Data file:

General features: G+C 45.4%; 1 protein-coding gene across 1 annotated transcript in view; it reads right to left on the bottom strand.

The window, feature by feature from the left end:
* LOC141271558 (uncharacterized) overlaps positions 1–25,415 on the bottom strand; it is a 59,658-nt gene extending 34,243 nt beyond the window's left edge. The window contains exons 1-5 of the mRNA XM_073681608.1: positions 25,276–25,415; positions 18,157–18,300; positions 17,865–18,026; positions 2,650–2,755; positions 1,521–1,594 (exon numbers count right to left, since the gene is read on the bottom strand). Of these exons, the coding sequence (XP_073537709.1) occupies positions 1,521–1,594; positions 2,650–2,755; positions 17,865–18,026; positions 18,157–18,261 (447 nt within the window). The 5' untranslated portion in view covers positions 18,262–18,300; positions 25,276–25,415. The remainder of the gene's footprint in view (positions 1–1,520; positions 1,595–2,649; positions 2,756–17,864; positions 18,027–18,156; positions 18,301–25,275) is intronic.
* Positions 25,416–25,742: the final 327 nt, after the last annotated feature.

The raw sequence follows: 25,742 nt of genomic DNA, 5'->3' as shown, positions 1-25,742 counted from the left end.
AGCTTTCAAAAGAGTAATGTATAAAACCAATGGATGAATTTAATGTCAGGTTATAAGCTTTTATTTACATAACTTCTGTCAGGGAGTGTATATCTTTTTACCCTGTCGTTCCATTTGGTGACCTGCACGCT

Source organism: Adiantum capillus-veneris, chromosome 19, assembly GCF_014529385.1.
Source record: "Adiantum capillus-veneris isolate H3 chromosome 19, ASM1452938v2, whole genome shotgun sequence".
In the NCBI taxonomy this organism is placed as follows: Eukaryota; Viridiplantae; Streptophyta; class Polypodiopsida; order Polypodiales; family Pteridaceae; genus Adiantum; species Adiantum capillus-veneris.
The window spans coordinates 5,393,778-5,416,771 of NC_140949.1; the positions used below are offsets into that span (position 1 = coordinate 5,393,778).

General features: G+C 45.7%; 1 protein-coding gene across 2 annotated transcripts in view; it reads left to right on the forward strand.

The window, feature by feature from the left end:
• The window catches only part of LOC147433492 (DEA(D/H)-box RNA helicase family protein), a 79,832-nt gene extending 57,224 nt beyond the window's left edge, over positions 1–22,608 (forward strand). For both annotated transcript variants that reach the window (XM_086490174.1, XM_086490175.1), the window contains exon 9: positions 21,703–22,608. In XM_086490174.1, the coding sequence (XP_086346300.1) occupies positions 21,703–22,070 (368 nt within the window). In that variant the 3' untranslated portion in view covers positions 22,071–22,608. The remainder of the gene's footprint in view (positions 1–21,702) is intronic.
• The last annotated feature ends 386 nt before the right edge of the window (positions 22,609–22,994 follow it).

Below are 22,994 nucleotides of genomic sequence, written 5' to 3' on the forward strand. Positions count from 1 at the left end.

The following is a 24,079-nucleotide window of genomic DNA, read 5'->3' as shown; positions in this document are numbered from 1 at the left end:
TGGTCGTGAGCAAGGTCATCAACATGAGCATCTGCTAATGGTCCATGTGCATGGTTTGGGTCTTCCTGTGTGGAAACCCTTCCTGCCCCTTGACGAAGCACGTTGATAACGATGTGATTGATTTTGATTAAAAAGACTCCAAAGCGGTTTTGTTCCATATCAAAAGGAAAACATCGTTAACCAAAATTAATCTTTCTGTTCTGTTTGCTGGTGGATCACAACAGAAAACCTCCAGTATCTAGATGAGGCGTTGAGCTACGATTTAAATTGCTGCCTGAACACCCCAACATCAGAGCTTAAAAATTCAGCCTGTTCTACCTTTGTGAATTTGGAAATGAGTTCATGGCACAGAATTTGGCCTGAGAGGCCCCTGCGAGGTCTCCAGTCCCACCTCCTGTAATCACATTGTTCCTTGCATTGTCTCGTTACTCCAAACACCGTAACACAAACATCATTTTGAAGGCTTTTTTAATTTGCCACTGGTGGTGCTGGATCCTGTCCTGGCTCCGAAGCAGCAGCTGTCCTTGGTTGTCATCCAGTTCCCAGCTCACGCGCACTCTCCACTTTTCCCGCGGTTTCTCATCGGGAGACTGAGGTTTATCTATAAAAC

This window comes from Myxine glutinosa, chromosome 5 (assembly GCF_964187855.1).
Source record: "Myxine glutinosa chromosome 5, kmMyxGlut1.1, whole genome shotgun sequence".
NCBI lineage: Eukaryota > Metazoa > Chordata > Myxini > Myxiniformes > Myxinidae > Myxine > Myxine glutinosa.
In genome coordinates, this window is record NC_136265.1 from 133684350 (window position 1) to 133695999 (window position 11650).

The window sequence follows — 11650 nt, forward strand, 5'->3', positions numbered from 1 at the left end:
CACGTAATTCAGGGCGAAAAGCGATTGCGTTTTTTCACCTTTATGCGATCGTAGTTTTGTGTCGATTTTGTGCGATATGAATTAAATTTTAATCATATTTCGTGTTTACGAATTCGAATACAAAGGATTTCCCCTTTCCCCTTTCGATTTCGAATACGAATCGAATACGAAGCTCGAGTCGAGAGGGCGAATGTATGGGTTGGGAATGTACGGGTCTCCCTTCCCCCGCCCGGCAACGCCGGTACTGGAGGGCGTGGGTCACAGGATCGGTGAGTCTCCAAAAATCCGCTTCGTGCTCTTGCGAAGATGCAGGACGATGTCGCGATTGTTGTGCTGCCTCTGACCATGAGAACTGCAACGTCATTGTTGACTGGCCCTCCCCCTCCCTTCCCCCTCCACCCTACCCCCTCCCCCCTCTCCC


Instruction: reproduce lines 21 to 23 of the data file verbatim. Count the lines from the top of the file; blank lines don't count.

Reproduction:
In genome coordinates, this window is record NC_136265.1 from 133684350 (window position 1) to 133695999 (window position 11650).

The window sequence follows — 11650 nt, forward strand, 5'->3', positions numbered from 1 at the left end:
CACGTAATTCAGGGCGAAAAGCGATTGCGTTTTTTCACCTTTATGCGATCGTAGTTTTGTGTCGATTTTGTGCGATATGAATTAAATTTTAATCATATTTCGTGTTTACGAATTCGAATACAAAGGATTTCCCCTTTCCCCTTTCGATTTCGAATACGAATCGAATACGAAGCTCGAGTCGAGAGGGCGAATGTATGGGTTGGGAATGTACGGGTCTCCCTTCCCCCGCCCGGCAACGCCGGTACTGGAGGGCGTGGGTCACAGGATCGGTGAGTCTCCAAAAATCCGCTTCGTGCTCTTGCGAAGATGCAGGACGATGTCGCGATTGTTGTGCTGCCTCTGACCATGAGAACTGCAACGTCATTGTTGACTGGCCCTCCCCCTCCCTTCCCCCTCCACCCTACCCCCTCCCCCCTCTCCC